“The information related to Samkalp is only meant for the Samkalp family — the students who come here, and their families,” he said, refusing to share any information about the foundation.


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The RSS-BJP connection

For the foundation, which has close links with the RSS, lack of publicity is not a concern, with senior BJP leaders addressing its events each year.

Union Minister for Petroleum and Natural Gas Dharmendra Pradhan and Nagaland Governor and former IPS officer R.N. Ravi are set to be the chief guests for an event scheduled to be held coming Sunday. The two leaders would interact with successful candidates at the programme.

Last year, Home Minister Amit Shah and senior RSS functionary Krishna Gopal had delivered a lecture on national security to retired and serving civil servants at an event organised by Samkalp. Gopal is one of the senior-most ‘mentors’ at the foundation.

The foundation’s photo gallery on its website is filled with photographs of its students with BJP ministers such as Smriti Irani, Prakash Javadekar and Ramesh Pokhriyal.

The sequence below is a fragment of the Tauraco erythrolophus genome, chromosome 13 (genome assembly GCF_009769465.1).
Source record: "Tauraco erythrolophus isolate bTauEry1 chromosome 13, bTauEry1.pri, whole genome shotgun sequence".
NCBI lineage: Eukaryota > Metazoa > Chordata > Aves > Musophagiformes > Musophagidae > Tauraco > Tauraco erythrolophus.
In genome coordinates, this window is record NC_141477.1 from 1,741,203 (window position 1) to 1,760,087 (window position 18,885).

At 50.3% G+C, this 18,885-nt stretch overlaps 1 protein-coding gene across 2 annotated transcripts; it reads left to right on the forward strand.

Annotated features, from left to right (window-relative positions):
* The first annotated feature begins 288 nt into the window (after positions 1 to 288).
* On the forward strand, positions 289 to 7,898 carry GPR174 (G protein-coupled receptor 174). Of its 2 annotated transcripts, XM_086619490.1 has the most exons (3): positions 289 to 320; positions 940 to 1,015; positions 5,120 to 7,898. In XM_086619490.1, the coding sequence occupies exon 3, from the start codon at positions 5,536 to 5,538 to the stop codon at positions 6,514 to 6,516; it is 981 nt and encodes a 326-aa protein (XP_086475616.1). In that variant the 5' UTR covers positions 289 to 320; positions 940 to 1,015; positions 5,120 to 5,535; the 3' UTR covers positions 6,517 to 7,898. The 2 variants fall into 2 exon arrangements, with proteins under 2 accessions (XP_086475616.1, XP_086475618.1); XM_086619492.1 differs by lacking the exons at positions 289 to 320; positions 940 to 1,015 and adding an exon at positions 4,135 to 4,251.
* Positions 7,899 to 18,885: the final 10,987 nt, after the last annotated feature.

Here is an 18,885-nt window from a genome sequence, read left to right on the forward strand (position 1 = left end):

Yet, when asked what the nature of affiliation between the RSS and Samkalp is, Gupta simply said, “We are an independent organisation under the Societies Registration Act.”

An RSS worker, who did not wish to be identified, said, “You can call Samkalp an RSS-inspired body instead of an RSS-affiliated body.”

Talking about the idea behind the inception of the foundation, the worker said, “In the 1980s, it was felt that there was a need for guidance for the RSS swayamsevaks and volunteers who wish to crack the UPSC…”

RSS workers ThePrint spoke to also said the centre was started as a way to ensure the “bureaucracy is rid of its Leftist bent gradually”.

They said there was a feeling at the time that people from JNU and other such places dominate the bureaucracy, and while a political movement was under way to make the BJP a formidable political force, a need was also felt for an effort to “bring in nationalists in the bureaucracy”.